Magazines

November 2017

Labour and Private Equity conferences - third-party funding - PPPs in Brazil - Diversity

A decade since we began surveying Latin American firms on their pro bono practices, in this issue we reveal the degree to which pro bono has become ingrained in legal markets around the region in that time. While challenges mean progress can be slow – some firms still consider pro bono an optional extra and senior partners are not always engaged – the growing proliferation of clearing houses spread across the region are connecting more and more disadvantaged populations with counsel. Promisingly, countries that traditionally have not fostered a pro bono culture are in the process of setting up clearing houses, while more established initiatives in larger jurisdictions are expanding their remits to become more inclusive organisations.

Also in this issue, we hear why the growth of arbitration in Latin America presents an opportunity for third-party funders to carve a role – as long as parties to a dispute can handle the novel concerns such financiers present.

Law firms in Latin America today continue to show a disappointing lack of racial diversity. This truth is jarring in Brazil, where the make-up of corporate law firms presents a sharp contrast to that of the wider population. We hear from the president of law firm association CESA about a new project to address the gap.

Also in this issue, we discover whether Brazil’s infrastructure sector may finally have turned a corner and report from Latin Lawyer’s recent conferences: labour and employment in Miami and private equity in New York.

  1. Latin Lawyer and the Vance Center’s annual pro bono survey

    The findings from our latest joint survey suggest pro bono practices are taking root in Latin American law firms. More firms from a greater spread of countries are taking part, and at the same time, a slew of new clearing houses in the region and the growing reach of established initiatives promise to benefit an increasing share of the region’s disadvantaged. Yet challenges remain; in Latin America there is still a deep-rooted culture that is unobliging to pro bono, while lack of funding and uncooperative governments have slowed pro bono’s progress. Vincent Manancourt reports

  2. Holding steady

    Our survey results suggest that more partners are participating in their firms’ pro bono programmes. While the increase may be small, the greater involvement of senior lawyers is nonetheless encouraging given the impact it has on a law firm’s overall output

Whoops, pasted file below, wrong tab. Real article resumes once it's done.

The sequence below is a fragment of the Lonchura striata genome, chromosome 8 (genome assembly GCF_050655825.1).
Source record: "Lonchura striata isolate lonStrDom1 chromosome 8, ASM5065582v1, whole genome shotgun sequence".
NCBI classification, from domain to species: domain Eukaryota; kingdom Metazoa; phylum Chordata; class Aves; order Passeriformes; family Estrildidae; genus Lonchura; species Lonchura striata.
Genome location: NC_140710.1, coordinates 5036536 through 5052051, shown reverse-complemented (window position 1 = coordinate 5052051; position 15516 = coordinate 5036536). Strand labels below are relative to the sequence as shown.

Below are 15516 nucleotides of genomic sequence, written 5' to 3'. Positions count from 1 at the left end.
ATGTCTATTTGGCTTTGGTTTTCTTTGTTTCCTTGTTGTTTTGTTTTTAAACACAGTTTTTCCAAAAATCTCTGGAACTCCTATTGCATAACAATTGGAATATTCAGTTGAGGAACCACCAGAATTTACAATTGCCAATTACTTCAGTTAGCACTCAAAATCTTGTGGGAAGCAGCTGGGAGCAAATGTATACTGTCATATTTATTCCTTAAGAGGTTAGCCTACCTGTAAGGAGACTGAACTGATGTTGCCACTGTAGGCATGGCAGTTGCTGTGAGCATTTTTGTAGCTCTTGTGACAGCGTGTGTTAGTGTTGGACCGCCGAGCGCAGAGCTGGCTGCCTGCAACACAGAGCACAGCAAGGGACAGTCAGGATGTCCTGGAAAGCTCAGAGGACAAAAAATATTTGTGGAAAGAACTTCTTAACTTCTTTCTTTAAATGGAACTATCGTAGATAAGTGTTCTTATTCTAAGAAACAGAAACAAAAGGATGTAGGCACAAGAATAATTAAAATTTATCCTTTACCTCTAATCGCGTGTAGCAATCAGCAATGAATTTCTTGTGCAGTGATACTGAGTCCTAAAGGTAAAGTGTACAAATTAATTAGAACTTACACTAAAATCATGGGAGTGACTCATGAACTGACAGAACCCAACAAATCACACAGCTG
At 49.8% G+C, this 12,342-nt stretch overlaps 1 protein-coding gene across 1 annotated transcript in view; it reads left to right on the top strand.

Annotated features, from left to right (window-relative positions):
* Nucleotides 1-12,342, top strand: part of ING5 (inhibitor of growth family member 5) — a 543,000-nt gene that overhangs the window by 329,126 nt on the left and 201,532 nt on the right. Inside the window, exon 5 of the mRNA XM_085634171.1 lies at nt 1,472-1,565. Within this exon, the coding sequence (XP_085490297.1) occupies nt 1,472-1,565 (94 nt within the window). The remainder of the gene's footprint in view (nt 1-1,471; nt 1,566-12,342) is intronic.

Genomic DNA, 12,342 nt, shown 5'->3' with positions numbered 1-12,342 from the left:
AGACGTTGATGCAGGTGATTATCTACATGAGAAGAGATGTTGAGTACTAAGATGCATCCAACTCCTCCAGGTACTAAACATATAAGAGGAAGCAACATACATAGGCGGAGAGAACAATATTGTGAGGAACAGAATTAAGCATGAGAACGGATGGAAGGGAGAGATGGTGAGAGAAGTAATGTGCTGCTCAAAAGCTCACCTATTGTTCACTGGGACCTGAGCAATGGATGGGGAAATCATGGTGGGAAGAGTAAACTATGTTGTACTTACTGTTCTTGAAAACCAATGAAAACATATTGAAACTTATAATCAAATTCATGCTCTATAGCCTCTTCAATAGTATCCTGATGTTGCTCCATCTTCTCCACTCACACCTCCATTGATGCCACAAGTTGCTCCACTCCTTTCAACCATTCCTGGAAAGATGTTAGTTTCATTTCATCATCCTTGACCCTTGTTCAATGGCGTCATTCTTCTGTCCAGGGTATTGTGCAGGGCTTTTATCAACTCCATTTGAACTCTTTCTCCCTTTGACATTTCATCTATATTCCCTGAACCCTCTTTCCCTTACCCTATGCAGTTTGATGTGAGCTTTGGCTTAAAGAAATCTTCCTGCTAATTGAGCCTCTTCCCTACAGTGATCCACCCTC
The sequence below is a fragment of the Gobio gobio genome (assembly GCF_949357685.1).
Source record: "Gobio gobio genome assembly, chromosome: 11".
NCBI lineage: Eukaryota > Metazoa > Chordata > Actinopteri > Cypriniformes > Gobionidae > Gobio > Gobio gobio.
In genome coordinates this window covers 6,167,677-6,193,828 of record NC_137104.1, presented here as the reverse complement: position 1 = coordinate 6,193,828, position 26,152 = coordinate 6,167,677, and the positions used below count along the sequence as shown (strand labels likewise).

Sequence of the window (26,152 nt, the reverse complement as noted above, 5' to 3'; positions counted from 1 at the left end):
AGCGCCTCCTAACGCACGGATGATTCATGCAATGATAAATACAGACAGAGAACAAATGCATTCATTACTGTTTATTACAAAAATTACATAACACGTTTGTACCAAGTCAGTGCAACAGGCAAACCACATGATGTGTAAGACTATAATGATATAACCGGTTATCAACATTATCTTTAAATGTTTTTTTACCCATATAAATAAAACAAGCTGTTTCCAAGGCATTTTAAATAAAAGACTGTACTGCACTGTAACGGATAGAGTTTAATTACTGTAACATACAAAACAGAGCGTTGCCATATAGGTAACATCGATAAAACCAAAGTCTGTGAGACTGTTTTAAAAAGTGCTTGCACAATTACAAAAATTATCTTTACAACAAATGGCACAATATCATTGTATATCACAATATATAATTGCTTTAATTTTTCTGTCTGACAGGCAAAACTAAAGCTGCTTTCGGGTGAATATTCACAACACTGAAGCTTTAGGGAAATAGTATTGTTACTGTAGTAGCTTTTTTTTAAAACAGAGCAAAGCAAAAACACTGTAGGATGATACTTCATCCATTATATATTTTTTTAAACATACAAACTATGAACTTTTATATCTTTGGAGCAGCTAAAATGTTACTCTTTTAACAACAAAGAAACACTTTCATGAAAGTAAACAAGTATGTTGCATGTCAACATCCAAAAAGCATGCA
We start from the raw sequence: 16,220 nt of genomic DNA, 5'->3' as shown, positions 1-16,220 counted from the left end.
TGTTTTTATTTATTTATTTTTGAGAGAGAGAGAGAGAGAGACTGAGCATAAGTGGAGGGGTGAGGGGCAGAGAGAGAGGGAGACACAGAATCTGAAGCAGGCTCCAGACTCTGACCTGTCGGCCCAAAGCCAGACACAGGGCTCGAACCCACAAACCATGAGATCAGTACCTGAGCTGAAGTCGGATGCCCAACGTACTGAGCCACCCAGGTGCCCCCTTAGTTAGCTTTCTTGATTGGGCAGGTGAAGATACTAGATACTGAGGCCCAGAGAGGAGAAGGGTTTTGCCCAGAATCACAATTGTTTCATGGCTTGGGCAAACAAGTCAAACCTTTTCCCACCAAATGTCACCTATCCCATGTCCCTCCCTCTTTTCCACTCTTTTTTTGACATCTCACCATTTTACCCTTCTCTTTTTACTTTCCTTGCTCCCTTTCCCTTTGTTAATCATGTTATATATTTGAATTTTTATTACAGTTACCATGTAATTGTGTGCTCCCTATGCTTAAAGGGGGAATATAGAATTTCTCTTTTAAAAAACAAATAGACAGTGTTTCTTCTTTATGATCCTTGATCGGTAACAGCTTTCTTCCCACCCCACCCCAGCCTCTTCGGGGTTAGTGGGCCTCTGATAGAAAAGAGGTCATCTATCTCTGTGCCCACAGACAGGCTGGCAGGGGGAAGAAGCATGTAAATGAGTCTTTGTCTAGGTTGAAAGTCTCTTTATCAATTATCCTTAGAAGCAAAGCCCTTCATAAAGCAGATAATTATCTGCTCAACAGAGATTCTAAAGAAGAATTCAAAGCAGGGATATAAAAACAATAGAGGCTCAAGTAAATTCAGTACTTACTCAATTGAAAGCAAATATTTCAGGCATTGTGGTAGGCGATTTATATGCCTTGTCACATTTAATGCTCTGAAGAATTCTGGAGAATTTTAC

3. Build it and they will come

    In its mission to spread pro bono throughout Latin America, the Vance Center has focused on supporting the development of local clearing houses. Here, we explore how these organisations are taking pro bono to the next level

  4. Leading lights

    Here we list 56 “Leading Lights”: law firms who responded to our survey and whose pro bono efforts during 2016 stood out

  5. Latin Lawyer’s 4th annual labour & employment conference
  6. Latin Lawyer’s 8th annual private equity conference
  7. Interested third party

    The growth of arbitration as a means to settle disputes in Latin America presents an opportunity for third-party funding to thrive, resulting in greater access to justice, particularly for cash-strapped claimants. But teaming up with a third-party financier can also raise novel concerns that must be considered at the outset. Zachary Krug, senior investment officer at Woodsford Litigation Funding in London, and Leonardo Viveiros, chief legal officer at Brazil’s Leste Litigation Finance, present the pros and cons

  8. Rightful inclusion

    Carlos José Santos da Silva, president of Brazilian law firm association CESA and partner at Machado Meyer Advogados, tells Luís Bulcão Pinheiro about a joint project between some of Brazil’s leading firms and São Paulo’s University Presbiteriana Mackenzie to address the lack of racial diversity in corporate law firms

  9. Back on track?

    Driven by the need to shore up its finances, Brazil’s government is offering an olive branch to companies looking to partner with the state to develop vast infrastructure projects, after years of failing to provide them with legal certainty for their investments. Carlos Ari Sundfeld and Yasser Gabriel of regulatory boutique Sundfeld Advogados consider what companies can expect from the updated public-private partnerships regime and whether it really represents a break from the past